If I understand your questions correctly, customer wants to buy all the photos taken by you over three "games", and has asked that they be in digital form on a CD or something... Correct?
Your questions are if your price is enough and if you're going to get ripped off, I think.
_aravena wrote in post #7101712
Mother-in-law's friend wants me to sell here 3 games worth of photos. Originally it was so she can buy some prints but I guess she wants so many she figured just buying all the files would be cheaper. Now I know she thinks she's going to get some kinda of steal but right now it's $2 for a 4x6 and from $300 photos that's $600. Sound reasonable? I spent like 7-8 hours at 3 games and A LOT of time editing them. I need the money but in no way am I short handing myself especially if she decides to share the photos with other parents of the team's players.
I've only sold CD for weddings but that price was easily figured out as a basic package. Never considered this till she asked so anyone do something like this? How much?
First of all, $2 for a 4x6 is dirt cheap. I charge $7, and I don't think I'm expensive.
It appears you are considering charging the same per image for the digital files, as you do for a 4x6 print. I guess you have to have some starting point for pricing, but are they limited to max 4x6 print from your image file? Of course not. I charge $18 per digital file, limited to personal use.
People think "digital photography is free or cheap" and aren't discouraged from that opinion by an awful lot of photographers who treat it that way themselves. This is the backlash from that.
Second, you've correctly identified a key problem selling CDs loaded with your images.... For all practical purposes you lose control over them.
Now, you can embed your copyright and licensing info into each and every image file's EXIF, mark the CD with copyright info, add a txt file to the disc that explains copyright and licenses her for personal use and printing, provide a printed image license, then register your trademark....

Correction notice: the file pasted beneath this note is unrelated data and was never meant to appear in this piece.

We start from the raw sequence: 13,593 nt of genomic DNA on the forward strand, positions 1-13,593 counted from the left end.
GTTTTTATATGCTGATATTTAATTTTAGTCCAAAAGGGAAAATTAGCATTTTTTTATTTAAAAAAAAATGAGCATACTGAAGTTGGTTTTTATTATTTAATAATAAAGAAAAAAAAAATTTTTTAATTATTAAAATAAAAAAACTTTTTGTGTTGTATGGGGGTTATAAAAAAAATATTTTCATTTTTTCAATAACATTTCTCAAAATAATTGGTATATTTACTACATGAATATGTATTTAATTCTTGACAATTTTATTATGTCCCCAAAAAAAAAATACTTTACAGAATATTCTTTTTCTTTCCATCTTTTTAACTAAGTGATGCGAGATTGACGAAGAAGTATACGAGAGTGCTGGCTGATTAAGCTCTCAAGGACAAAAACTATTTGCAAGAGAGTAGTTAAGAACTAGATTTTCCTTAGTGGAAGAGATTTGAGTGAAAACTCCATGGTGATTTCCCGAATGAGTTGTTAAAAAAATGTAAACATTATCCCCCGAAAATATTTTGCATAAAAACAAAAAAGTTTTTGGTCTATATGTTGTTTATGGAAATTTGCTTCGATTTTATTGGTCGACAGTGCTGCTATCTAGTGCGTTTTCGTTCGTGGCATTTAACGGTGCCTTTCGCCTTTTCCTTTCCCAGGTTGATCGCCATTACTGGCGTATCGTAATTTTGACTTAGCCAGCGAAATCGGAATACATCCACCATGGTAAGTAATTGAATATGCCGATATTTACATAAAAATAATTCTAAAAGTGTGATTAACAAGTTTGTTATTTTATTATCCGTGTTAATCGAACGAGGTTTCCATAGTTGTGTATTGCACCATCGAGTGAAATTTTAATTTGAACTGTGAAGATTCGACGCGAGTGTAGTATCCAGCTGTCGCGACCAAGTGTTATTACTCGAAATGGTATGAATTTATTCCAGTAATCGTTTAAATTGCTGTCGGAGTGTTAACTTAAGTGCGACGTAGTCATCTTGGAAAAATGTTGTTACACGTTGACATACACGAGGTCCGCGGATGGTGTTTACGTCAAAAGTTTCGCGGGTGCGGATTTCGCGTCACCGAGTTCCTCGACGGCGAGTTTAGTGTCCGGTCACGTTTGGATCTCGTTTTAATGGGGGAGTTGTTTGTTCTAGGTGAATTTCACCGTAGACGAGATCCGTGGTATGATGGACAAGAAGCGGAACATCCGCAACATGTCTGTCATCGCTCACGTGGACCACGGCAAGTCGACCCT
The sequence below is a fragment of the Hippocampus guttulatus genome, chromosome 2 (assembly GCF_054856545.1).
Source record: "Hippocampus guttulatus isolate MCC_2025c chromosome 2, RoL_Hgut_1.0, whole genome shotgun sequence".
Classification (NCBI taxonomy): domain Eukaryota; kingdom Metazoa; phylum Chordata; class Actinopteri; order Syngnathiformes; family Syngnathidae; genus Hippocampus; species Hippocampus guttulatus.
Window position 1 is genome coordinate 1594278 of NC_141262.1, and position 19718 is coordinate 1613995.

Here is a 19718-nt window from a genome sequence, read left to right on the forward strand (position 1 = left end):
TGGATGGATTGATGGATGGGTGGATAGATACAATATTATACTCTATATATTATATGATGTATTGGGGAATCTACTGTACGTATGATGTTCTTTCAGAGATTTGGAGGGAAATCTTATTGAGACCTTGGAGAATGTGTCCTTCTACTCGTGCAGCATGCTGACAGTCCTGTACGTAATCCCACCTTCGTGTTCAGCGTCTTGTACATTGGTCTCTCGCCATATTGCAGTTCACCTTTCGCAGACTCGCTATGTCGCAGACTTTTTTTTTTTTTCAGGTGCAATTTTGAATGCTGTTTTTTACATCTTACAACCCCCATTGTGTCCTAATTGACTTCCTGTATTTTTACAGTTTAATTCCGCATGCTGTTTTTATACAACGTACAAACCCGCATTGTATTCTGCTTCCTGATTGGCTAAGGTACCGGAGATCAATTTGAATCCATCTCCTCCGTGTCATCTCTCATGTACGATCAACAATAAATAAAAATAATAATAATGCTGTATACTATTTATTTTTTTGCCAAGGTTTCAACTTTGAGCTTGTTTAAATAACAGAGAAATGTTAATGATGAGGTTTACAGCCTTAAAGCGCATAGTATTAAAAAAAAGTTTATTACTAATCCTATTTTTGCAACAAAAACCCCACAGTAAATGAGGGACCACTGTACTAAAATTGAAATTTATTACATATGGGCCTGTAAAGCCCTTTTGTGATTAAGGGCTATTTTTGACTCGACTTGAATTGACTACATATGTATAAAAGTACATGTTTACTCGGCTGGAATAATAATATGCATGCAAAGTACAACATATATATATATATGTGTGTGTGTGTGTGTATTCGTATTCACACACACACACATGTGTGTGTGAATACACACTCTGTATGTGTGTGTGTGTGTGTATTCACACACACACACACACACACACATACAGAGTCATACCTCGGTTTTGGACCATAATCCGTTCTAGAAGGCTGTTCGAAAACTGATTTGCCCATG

But... Out in the real world most people ignore all that and just go ahead and share images freely with others, whether they have the right to do so or not. They even use them in commercial ways and resell them to media, as if they were their own.
Your best prevention is a watermark on the images. If they are destined for personal printing, you can make it more like a signature, smaller and less obtrusive. If the images are going to be posted online, then it needs to be bigger.
Not that a watermark prevents them from using the images in many ways, sharing the files with friends, printing off their own inkjet at home, etc. But, at least it helps prevent them having the files printed at most commercial printers, unless they can show a license from you giving them permission to do so. And, the watermark advertises your work, when the images are passed around online.
Have you asked the customer's plans for the photos? You have good reason to do so.... You need to set the color space, size them and do other tweaks depending upon how they'll be used.
Ask questions and then let us know what you find out. Often a telephone conversation can quickly clear things up.